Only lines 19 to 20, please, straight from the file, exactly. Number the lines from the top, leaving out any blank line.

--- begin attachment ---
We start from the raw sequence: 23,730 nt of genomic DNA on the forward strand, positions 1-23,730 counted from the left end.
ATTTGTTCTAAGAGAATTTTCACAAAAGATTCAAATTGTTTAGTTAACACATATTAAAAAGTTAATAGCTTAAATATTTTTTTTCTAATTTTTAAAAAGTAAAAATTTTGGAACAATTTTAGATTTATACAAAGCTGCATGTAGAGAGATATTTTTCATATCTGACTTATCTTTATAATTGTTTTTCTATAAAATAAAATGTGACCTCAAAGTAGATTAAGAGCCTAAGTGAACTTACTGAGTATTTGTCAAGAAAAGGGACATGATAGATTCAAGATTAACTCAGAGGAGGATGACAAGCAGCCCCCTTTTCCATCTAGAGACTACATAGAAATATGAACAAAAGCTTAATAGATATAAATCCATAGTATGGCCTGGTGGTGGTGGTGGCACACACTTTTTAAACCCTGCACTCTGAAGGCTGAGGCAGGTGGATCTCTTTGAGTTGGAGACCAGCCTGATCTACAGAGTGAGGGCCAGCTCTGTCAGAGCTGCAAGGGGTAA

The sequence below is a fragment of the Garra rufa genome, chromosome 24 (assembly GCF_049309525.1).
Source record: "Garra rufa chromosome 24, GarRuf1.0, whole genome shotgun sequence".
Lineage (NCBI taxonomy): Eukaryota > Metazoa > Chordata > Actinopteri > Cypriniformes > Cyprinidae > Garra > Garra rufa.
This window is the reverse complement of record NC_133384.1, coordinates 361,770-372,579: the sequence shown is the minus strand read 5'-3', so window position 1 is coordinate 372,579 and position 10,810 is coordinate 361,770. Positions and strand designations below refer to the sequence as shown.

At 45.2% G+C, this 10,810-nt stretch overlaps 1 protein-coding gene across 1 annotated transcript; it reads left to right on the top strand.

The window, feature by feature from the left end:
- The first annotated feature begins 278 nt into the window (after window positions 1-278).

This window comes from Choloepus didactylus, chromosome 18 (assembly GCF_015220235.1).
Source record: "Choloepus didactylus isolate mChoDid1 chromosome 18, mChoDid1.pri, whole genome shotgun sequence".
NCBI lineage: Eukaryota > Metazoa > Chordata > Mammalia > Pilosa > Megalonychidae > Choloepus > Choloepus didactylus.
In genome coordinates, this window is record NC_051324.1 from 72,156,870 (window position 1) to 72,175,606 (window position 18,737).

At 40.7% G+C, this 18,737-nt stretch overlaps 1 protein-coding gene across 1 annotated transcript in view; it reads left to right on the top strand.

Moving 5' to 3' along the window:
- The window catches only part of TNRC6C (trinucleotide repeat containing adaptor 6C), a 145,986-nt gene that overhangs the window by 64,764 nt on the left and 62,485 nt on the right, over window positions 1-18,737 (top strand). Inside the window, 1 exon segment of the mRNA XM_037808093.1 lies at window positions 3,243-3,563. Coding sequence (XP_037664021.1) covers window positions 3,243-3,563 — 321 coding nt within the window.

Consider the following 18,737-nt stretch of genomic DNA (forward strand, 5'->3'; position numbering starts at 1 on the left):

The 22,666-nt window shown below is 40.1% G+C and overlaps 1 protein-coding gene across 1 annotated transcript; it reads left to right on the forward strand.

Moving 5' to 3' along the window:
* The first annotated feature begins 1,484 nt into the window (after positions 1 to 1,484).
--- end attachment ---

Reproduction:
Moving 5' to 3' along the window:
* The first annotated feature begins 1,484 nt into the window (after positions 1 to 1,484).